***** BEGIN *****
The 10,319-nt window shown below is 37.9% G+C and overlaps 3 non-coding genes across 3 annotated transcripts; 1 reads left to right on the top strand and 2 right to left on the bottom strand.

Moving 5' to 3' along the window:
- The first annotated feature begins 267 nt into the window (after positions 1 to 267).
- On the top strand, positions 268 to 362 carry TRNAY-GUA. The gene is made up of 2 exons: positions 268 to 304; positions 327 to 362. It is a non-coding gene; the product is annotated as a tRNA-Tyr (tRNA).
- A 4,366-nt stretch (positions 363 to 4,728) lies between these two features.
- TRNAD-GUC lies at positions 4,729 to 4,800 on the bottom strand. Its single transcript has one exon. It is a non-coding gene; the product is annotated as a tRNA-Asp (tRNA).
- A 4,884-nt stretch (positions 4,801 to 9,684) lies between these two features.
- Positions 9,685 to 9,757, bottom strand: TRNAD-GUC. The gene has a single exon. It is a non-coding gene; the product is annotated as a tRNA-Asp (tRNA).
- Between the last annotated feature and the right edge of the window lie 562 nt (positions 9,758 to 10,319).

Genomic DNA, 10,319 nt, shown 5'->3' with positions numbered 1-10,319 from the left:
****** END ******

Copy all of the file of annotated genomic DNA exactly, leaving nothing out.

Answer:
The 10,319-nt window shown below is 37.9% G+C and overlaps 3 non-coding genes across 3 annotated transcripts; 1 reads left to right on the top strand and 2 right to left on the bottom strand.

Moving 5' to 3' along the window:
- The first annotated feature begins 267 nt into the window (after positions 1 to 267).
- On the top strand, positions 268 to 362 carry TRNAY-GUA. The gene is made up of 2 exons: positions 268 to 304; positions 327 to 362. It is a non-coding gene; the product is annotated as a tRNA-Tyr (tRNA).
- A 4,366-nt stretch (positions 363 to 4,728) lies between these two features.
- TRNAD-GUC lies at positions 4,729 to 4,800 on the bottom strand. Its single transcript has one exon. It is a non-coding gene; the product is annotated as a tRNA-Asp (tRNA).
- A 4,884-nt stretch (positions 4,801 to 9,684) lies between these two features.
- Positions 9,685 to 9,757, bottom strand: TRNAD-GUC. The gene has a single exon. It is a non-coding gene; the product is annotated as a tRNA-Asp (tRNA).
- Between the last annotated feature and the right edge of the window lie 562 nt (positions 9,758 to 10,319).

Genomic DNA, 10,319 nt, shown 5'->3' with positions numbered 1-10,319 from the left: